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Patterns of conifer regeneration following high severity wildfire in ponderosa pine-dominated forests

>> Webinar recording

This webinar presented by Marin Chambers, Colorado Forest Restoration Institute, Colorado State University was hosted by the Southwest Fire Science Consortium.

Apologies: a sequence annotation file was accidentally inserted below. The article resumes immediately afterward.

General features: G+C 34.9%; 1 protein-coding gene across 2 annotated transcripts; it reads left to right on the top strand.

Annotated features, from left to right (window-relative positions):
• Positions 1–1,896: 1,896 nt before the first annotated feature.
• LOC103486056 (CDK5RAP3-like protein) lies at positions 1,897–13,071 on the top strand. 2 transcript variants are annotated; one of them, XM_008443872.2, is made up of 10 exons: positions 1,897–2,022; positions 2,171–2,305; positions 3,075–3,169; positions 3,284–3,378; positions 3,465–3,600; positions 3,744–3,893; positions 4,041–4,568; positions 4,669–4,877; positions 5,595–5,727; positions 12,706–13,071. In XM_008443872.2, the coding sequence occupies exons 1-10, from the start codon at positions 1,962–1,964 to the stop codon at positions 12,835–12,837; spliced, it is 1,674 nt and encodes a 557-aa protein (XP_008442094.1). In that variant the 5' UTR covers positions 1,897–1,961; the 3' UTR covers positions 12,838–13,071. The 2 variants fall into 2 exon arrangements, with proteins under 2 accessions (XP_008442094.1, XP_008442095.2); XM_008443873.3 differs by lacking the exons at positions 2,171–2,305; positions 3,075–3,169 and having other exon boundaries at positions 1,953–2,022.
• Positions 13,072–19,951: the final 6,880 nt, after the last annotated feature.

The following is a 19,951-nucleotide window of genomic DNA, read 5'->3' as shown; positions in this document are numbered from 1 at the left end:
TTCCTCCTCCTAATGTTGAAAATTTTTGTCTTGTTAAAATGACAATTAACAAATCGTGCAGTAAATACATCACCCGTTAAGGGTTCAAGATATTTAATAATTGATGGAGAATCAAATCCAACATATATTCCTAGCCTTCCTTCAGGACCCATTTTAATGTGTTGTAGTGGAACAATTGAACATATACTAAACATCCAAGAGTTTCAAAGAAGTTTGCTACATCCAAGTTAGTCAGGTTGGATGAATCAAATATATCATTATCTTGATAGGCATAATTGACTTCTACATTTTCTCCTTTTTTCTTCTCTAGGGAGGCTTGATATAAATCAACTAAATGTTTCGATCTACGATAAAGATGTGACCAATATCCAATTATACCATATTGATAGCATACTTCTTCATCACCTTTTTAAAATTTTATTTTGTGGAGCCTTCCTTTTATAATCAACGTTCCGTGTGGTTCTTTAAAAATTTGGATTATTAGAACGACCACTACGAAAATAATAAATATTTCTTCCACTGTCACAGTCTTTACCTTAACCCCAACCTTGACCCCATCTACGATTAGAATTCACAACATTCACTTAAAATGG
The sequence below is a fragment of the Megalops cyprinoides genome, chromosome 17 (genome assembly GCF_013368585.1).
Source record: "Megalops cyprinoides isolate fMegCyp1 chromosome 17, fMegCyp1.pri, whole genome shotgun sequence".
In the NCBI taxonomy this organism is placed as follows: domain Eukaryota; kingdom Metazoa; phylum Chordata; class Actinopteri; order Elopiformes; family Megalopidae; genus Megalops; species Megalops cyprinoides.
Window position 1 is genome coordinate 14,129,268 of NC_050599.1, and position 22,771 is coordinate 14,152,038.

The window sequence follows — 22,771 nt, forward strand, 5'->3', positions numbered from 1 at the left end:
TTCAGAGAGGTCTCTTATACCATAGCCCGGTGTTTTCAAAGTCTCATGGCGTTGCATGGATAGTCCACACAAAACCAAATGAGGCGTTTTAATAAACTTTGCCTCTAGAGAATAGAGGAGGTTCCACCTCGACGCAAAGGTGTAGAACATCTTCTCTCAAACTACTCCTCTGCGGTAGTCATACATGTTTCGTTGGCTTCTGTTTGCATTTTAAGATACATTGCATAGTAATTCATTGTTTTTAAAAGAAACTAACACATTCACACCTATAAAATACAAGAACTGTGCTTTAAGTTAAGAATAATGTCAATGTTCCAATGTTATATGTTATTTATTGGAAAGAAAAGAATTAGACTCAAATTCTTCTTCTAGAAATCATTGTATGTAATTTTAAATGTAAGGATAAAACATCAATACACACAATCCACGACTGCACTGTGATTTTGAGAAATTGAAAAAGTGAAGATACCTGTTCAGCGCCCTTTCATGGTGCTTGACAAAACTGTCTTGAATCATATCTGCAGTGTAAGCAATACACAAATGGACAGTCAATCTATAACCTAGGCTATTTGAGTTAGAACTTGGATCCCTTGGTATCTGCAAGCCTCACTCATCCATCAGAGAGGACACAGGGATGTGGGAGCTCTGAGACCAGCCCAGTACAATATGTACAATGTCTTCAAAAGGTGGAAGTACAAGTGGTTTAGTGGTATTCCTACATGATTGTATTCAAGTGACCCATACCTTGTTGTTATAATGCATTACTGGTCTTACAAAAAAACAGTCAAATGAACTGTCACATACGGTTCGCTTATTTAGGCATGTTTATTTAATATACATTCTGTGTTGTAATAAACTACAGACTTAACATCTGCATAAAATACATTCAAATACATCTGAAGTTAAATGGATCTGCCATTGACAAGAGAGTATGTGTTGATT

The webinar focuses on a study that measured post-fire regenerating conifers in eleven 10+ year-old fires across Colorado, Wyoming, and South Dakota to characterize regeneration in severely burned patches, and how regeneration characteristics are governed by abiotic and biotic factors. Results from the Colorado Front Range indicate that conifers have regenerated in severely burned areas, but at low densities (~100 stems ha-1). This contrasts with conifer regeneration in unburned and lightly to moderately burned areas, which was more than four times greater. Colorado results also illustrate that as distance from live trees increased, conifer regeneration decreased; transects averaged ~170 stems ha-1 25 m from the live forest edge and ~10 stems ha-1 250 m from the edge. Preliminary analyses from Wyoming and South Dakota indicate similar conifer regeneration densities in high severity burn areas in comparison to lightly to moderately burned and unburned areas. Additionally, as distance from living trees increased, post-fire conifer regeneration density sharply decreased, suggesting that it will likely be compromised in the interiors of large severely burned patches across the region.